Secretary of State John Kerry, pictured in Washington, D.C., in this U.S. Congress photo, had some ‘splainin’ to do on his trip to Indonesia on Sunday.
U.S. Secretary of State John Kerry took a shot across the bow at climate-change skeptics and deniers during a diplomatic visit to Jakarta, Indonesia, on Sunday.
Calling Indonesia “one of the most vulnerable countries on earth” to the effects of global warming, Kerry sounded a strong warning note during a speech delivered to students in the island nation’s capital city, pointing particularly at “extreme ideologues,” “shoddy scientists” and big corporations as blockades to progress attempting to “hijack the climate conversation.” Reuters/AFP reported more details of Kerry’s Indonesian stopover later that day (via The Nation):
Aides said the US secretary of state had chosen Indonesia for the first of what is to be a series of speeches on the topic this year partly because as an archipelago of more than 17,000 islands it is particularly at risk from rising sea levels.
“Because of climate change, it’s no secret that today Indonesia is…one of the most vulnerable countries on Earth,” Kerry said in speech at a high-tech US-funded cultural center at a Jakarta mall. “It’s not an exaggeration to say that the entire way of life that you live and love is at risk,” he added.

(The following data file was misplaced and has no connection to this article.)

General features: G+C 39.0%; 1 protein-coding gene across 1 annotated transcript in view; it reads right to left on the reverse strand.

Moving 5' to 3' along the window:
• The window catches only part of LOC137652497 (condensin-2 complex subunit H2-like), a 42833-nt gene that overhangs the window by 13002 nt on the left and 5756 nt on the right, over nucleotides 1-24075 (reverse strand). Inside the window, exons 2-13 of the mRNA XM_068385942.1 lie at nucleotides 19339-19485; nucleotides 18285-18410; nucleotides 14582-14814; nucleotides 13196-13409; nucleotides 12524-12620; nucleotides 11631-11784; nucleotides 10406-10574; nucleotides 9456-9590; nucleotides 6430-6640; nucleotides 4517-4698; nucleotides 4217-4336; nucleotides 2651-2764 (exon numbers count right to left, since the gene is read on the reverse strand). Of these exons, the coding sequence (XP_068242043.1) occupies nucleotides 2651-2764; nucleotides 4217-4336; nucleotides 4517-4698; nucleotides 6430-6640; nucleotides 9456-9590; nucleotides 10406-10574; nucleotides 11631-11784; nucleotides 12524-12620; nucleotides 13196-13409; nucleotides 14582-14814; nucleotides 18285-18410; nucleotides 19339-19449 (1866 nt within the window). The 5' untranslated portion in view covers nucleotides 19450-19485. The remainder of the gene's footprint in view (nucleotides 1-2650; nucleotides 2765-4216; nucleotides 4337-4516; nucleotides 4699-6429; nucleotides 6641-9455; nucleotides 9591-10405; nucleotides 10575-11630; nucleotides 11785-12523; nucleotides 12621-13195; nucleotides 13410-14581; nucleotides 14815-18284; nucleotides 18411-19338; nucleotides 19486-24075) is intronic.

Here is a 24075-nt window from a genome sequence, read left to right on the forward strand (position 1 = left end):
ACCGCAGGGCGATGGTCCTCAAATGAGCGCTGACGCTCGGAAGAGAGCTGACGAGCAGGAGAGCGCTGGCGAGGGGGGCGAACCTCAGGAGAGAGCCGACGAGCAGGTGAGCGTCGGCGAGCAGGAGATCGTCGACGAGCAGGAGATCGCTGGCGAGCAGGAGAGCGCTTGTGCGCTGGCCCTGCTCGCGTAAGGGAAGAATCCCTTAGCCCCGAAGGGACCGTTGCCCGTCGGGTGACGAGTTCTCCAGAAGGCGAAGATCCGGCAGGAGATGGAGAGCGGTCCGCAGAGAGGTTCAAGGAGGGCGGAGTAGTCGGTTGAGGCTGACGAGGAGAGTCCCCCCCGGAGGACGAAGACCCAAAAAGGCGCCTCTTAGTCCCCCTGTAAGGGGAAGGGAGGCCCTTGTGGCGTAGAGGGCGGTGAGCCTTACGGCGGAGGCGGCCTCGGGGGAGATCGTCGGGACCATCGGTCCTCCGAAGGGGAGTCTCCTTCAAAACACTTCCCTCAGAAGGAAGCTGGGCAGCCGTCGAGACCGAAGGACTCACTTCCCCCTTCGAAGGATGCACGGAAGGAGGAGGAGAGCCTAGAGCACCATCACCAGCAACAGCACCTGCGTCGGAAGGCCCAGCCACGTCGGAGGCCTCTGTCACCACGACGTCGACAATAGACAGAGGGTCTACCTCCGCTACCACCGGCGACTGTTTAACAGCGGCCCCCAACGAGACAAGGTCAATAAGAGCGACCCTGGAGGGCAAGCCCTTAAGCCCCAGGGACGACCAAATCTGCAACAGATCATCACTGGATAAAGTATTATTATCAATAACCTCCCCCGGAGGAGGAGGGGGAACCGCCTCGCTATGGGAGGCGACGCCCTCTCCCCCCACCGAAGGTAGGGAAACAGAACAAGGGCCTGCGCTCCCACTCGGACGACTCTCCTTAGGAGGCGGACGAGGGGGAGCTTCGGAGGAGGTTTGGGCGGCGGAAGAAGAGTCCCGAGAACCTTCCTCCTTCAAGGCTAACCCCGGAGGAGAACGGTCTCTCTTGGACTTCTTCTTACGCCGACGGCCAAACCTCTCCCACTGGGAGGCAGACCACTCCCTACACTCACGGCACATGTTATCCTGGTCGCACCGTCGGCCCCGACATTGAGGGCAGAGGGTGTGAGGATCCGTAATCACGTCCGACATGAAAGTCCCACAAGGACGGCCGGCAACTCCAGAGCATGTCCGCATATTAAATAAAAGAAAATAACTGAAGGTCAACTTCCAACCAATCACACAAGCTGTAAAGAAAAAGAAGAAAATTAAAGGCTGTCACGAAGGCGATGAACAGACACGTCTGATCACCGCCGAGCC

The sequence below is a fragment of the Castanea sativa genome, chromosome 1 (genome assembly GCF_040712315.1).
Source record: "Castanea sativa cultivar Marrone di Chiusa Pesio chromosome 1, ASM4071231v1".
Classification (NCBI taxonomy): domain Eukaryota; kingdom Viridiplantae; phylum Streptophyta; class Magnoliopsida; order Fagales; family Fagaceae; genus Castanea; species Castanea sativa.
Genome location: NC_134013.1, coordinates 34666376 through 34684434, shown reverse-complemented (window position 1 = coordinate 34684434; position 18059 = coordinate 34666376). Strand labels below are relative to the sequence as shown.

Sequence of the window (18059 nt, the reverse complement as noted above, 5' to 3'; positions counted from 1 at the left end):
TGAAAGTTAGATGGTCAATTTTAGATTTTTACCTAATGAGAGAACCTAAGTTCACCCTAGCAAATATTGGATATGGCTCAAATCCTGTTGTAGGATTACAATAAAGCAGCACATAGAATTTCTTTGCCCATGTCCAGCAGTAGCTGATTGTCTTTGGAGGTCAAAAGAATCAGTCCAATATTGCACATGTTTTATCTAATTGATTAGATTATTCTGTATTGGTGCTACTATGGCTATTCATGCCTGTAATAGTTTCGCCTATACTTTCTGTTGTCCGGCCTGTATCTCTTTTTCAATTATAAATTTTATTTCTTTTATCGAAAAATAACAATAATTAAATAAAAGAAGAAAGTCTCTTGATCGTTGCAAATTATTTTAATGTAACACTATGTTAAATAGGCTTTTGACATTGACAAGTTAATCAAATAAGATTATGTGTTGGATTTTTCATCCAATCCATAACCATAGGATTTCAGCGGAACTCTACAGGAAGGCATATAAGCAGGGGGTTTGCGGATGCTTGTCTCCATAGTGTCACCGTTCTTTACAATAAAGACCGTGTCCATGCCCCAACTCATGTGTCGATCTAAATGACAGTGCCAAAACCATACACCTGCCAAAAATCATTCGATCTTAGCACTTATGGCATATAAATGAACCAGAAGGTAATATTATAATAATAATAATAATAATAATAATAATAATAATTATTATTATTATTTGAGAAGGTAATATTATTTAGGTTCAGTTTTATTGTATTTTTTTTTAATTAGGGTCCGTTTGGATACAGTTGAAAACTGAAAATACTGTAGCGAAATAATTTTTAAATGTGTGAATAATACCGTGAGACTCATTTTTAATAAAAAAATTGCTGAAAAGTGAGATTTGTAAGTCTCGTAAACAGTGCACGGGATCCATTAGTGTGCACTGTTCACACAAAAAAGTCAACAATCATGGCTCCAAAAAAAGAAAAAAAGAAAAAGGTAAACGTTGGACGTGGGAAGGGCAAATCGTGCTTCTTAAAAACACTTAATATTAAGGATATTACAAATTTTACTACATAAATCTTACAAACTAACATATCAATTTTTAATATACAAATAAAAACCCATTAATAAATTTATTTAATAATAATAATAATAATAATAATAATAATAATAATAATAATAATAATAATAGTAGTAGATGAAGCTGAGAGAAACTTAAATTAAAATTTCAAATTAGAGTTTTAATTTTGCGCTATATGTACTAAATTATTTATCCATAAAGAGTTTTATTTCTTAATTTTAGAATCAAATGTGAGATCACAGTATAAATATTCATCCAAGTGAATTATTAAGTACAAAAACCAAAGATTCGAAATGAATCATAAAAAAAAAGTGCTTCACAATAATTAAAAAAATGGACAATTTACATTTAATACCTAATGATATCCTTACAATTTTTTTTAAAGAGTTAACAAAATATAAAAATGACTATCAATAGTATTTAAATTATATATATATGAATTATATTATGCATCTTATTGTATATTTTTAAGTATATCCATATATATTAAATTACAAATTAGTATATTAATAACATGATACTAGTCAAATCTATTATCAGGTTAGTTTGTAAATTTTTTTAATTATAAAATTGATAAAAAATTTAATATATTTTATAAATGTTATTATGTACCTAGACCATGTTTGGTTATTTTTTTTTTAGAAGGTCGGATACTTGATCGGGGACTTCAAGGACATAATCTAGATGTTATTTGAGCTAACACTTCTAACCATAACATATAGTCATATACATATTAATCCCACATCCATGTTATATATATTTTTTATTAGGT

Kerry’s public push takes place against the backdrop of a negotiation among nearly 200 nations about a possible new global treaty on climate change that is scheduled to be agreed next year and to address greenhouse gas emissions from 2020.
In Beijing on Friday, Kerry announced that China and the United States, the world’s largest emitters of such gases, had agreed to intensify information-sharing and policy discussions on their plans to limit greenhouse gas emissions after 2020.
Kerry’s relations with his hosts in Jakarta might have been complicated by Laura Poitras’ and the New York Times’ report, published Saturday, about the NSA’s involvement in transactions between an unnamed American law firm and the Indonesian government, the firm’s client in a trade conflict with the U.S. government. As of press time, Kerry had not yet commented on the matter, though he was clearly in for some diplomatic gymnastics given the timing and content of the report.